Avalanche Course with ApexEx: Day One

Like I mentioned on Friday, this past weekend was spent up in Estes Park taking an avalanche course. And y’all, it was so cool!

Will’s flight landed right on time on Friday evening, so I picked him up (Yay for my fifth visit to DIA in 11 days!) and we immediately began the drive up to Estes. Weather alerts were warning the Denver Metro area of a huge blizzard that was only supposed to be larger in the foothills and the mountains. With any luck, we’d arrive at our cabin before the snow really began to fall. Luckily, the drive was mellow and we didn’t see a single snowflake the entire time. We pulled up to our cabin (adorably entitled “Hummingbird”) around 8pm and settled in for the evening. We had a big couple of days ahead!

Avalanche Course

Inside of our cabin

Saturday dawned bright and early, and after meeting up with the rest of our classmates and ApexEx instructors, we piled into cars and drove up to the Bear Lake parking lot in Rocky Mountain National Park. After strapping on our respective snowshoes, skis, and split boards, we set off into the snowy forest for the first day of our course.

Day One:

The entire first day of the Avi 1 course was dedicated to snow science. Although that may sound like a bizarre term, it is critical to your safety while traveling in the winter backcountry. And you know what? The stuff is fascinating!

In short, avalanches frequently occur under certain circumstances of distress. For example, they can occur at any angle, but the magic number for a slide is 38 degrees. What does that mean? Well, if you’re hanging out on a mountain that has a slope angle of 38, you should probably check yourself and get on out of there!

Avalanche Course

Will in his first pit

Additionally, we were able to literally dig into the snow and check out all the layers. Luckily, the fresh snow from the storm had covered everything in a beautiful layer of powder that made for interesting lessons. How do you check out the layers of snow? You dig a pit.

All of us had come prepared with an avalanche beacon, probe, and a shovel. The beacon and probe stayed in my backpack until the second day, but we got plenty of use out of the shovel right off the bat. In order to check out the stability of the snow, our instructor Rob taught us to dig a pit of at least three feet, if not more. Colorado is known for our epically terrible snow conditions (in regards to avalanches), so it was suggested that we dig to the ground when possible. Quite frequently, Colorado’s avalanches break off to the ground, so it’s important to check out all the layers.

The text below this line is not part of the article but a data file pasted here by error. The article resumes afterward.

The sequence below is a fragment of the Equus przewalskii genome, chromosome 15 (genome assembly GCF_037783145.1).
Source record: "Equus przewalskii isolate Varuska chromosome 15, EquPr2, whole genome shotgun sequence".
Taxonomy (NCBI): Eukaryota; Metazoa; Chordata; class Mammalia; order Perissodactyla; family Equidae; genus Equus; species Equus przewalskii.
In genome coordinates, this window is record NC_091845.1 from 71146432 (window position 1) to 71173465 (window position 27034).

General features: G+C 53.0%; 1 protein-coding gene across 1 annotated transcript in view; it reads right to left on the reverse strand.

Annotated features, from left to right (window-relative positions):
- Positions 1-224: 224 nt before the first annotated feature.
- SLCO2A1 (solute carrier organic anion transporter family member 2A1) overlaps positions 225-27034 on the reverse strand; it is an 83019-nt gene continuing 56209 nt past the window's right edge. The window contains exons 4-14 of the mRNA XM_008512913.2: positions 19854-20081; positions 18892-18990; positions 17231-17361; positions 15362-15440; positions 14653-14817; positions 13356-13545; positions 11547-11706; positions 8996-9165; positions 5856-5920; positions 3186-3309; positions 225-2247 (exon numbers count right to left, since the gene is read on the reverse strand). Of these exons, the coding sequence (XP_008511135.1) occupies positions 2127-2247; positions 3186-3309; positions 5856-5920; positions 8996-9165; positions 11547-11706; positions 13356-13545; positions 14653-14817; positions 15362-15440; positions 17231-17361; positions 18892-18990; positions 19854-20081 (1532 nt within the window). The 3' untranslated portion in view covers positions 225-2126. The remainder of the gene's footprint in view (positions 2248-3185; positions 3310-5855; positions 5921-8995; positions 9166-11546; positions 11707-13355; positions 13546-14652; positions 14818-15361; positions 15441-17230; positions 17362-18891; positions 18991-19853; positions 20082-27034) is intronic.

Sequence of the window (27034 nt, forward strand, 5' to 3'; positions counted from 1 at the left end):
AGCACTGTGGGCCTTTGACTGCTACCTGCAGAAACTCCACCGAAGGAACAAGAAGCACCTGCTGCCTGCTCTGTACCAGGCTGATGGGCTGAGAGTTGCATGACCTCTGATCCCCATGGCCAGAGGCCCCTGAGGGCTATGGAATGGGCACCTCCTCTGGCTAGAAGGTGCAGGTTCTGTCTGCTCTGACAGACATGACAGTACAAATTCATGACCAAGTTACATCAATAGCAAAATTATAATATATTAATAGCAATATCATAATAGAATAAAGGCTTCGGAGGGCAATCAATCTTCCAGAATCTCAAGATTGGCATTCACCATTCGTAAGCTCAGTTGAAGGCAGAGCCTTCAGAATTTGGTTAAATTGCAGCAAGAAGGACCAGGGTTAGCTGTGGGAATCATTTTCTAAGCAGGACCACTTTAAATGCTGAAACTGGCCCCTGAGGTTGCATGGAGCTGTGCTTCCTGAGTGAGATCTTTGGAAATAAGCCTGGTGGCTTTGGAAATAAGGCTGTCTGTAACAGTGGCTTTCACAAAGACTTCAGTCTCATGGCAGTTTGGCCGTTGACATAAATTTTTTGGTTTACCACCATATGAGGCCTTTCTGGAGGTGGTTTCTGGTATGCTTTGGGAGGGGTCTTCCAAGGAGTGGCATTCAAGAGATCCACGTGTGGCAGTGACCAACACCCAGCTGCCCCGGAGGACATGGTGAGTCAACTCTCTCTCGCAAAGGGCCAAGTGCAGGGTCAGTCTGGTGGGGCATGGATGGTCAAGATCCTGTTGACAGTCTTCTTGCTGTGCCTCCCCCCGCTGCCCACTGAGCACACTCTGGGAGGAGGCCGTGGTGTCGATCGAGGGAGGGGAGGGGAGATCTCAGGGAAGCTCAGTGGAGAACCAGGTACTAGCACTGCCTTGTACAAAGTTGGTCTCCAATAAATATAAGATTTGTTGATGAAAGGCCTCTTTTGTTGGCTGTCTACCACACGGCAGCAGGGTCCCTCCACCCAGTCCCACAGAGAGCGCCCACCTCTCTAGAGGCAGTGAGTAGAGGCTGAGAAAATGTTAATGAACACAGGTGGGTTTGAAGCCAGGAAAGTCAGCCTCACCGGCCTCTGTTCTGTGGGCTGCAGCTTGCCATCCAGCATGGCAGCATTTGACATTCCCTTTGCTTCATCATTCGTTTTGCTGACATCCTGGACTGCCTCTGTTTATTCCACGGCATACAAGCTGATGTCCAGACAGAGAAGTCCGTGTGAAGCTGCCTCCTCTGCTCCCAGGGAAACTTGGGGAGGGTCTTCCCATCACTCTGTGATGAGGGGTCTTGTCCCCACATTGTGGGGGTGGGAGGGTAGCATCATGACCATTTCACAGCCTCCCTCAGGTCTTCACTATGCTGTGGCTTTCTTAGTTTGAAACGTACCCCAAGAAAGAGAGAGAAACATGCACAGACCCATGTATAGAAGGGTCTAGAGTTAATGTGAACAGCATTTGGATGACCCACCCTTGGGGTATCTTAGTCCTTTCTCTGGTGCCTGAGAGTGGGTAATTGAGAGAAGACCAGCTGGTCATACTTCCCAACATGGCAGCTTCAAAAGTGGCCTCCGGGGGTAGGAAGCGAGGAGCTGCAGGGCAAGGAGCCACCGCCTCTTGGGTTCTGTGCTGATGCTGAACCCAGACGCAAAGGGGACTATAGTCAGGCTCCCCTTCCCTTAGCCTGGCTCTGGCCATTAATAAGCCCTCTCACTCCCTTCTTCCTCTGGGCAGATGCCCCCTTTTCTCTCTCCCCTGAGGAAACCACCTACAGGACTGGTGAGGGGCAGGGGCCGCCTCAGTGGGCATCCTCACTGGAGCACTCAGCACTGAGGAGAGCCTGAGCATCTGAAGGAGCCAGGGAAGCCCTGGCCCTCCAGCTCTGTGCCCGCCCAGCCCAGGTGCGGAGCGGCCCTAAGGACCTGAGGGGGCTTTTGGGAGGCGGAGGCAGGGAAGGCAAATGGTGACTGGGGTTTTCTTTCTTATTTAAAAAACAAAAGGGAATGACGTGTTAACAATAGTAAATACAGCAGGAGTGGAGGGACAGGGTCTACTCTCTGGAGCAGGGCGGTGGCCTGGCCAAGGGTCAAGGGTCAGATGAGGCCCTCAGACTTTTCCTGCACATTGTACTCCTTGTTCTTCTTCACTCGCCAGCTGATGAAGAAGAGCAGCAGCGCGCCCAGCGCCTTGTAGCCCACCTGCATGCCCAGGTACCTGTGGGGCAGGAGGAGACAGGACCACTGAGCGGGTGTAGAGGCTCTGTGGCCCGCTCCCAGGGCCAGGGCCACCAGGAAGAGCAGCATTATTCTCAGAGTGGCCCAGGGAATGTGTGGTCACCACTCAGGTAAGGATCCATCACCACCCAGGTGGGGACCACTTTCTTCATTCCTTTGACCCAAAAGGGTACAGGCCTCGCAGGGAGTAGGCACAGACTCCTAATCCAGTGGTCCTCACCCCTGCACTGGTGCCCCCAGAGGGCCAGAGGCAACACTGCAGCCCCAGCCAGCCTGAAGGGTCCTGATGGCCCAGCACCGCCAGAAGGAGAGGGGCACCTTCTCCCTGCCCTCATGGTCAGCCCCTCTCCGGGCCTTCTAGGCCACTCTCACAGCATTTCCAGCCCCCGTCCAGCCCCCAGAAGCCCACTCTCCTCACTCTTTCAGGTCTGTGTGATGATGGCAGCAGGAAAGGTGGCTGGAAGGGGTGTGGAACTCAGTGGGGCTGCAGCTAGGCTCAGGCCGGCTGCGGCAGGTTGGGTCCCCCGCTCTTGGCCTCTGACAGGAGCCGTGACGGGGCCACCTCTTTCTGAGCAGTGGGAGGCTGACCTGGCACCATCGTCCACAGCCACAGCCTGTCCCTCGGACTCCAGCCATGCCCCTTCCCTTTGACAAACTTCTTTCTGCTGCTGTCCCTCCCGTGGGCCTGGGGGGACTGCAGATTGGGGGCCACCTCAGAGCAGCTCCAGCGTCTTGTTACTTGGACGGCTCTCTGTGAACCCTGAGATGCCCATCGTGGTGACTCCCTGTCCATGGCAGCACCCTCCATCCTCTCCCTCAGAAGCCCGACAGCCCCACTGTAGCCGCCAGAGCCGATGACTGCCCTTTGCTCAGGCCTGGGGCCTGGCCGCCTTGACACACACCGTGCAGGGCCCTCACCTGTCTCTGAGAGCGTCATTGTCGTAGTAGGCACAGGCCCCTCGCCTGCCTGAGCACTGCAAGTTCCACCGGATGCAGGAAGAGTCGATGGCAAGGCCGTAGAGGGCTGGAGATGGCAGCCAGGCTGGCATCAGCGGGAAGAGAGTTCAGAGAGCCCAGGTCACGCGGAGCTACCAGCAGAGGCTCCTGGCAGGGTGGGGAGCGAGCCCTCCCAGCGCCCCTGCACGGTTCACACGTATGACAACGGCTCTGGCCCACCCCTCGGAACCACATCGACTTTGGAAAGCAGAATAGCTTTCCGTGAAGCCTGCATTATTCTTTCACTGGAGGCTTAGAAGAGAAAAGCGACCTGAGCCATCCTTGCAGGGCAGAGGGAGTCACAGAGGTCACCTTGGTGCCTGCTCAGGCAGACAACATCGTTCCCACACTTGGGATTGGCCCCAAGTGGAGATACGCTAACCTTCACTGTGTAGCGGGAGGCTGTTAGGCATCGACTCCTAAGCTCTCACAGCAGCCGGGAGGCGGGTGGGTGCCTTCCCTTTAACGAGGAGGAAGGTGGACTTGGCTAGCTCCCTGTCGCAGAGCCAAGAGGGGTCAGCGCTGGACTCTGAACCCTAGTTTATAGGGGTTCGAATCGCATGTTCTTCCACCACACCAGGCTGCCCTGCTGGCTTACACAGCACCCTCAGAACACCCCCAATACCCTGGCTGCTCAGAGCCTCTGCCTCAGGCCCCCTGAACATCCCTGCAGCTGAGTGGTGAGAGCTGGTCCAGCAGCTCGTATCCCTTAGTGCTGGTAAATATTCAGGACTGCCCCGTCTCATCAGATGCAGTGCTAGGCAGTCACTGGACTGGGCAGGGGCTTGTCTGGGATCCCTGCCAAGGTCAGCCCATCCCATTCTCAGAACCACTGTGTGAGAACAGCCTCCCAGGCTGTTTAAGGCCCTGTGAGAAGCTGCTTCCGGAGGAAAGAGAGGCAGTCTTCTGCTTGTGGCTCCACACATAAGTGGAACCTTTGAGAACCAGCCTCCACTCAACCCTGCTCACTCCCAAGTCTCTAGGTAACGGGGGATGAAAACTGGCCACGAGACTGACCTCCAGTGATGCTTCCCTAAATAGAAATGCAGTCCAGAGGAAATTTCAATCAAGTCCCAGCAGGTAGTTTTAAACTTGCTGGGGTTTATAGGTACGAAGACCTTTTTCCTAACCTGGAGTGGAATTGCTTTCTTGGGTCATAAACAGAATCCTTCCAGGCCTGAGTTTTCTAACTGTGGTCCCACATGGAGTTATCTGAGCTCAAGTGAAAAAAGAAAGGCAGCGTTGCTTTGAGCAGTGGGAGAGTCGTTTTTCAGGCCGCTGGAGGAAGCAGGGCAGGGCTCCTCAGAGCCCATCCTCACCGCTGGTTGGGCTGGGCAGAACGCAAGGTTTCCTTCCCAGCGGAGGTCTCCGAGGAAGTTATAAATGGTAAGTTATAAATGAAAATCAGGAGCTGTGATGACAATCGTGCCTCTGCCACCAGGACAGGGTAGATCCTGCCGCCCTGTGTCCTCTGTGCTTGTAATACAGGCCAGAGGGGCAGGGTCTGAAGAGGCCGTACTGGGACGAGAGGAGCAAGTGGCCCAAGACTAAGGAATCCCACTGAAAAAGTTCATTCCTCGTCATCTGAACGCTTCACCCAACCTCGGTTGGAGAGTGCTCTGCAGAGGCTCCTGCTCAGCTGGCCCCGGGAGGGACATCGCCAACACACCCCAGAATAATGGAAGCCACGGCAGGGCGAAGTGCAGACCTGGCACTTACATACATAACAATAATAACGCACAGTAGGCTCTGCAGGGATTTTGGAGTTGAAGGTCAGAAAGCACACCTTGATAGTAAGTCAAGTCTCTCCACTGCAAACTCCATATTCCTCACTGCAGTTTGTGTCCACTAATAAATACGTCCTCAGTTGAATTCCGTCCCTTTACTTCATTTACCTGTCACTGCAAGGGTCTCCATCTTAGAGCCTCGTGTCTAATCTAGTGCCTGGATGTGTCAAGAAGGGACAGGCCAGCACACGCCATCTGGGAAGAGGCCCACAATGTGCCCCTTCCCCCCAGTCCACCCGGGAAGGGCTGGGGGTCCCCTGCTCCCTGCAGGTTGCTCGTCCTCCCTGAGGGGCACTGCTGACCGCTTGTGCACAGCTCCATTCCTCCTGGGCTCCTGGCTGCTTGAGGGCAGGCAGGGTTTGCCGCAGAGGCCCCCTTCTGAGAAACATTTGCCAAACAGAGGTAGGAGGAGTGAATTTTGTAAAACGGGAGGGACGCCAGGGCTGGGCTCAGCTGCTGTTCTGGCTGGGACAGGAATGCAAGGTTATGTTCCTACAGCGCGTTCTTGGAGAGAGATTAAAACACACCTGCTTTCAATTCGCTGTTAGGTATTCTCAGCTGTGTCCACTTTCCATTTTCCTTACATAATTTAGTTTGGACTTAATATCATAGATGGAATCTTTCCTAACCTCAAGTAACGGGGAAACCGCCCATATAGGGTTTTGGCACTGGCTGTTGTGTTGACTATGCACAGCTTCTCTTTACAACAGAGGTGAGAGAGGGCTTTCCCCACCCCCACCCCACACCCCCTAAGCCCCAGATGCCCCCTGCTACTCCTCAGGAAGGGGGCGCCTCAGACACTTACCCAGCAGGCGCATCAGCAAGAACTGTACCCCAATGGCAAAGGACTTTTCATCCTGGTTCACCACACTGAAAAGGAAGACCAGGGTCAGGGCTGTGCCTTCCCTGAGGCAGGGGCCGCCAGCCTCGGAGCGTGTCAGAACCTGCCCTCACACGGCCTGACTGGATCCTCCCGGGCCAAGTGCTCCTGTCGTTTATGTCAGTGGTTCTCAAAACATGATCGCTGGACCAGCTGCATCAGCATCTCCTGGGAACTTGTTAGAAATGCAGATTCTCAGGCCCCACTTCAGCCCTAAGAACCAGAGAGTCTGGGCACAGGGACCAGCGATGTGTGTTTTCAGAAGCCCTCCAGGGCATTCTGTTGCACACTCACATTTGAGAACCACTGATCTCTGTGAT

Avalanche Course

Digging the pits was insane and the layers of snow were fascinating to me. It reminded me of studying tree rings when I was in elementary school! If you looked carefully, you could see the different layers of snow in addition to feeling the difference against your hand. Bad, crumbly, loose snow is called faceted snow and is similar to sugar in its consistency and appearance. This, along with surface hoar, leads to the majority of North American avalanches. You could see this crappy stuff in the layers because it looked larger in granules and was incredibly soft to the touch. However, just looking at it doesn’t help anyone determine the stability of the snow, right? You have to perform some tests!

There are three types of tests that help figure out the stability of the snow and where the weak layers of snow are located:

  • Shovel Shear: After digging the pit, cut out a foot by foot block of snow and insert your av shovel behind the block. Apply pressure to the shovel while pulling it towards you. After the snow fails, a block will fall out of the pit wall. Examine where the snow failed to help evaluate the weak layer.
Avalanche Course

A block of snow that broke off during the shovel shear test

  • Tap Test: Again, isolate a foot by foot column of snow from your pit. Place the flat side of your shovel against the top and administer 10 light taps from the wrist. If the snow hasn’t failed, administer ten more taps from the elbow. If the block is still standing, administer 10 taps from the shoulder. The more force required to cause failure, the safer the snow conditions are for skiing.
  • Rutschblock Test: Cut an isolated block of snow away that is roughly six feet by six feet. Instead of using a shovel, use person’s weight to identify the weak layer in the snow. This is more accurate since you are using an actual person to find the weak layer, but it takes a lot more time so it is less frequently used. Want to see a video? This is our instructor Rob jumping on the block to help us find the weak layer: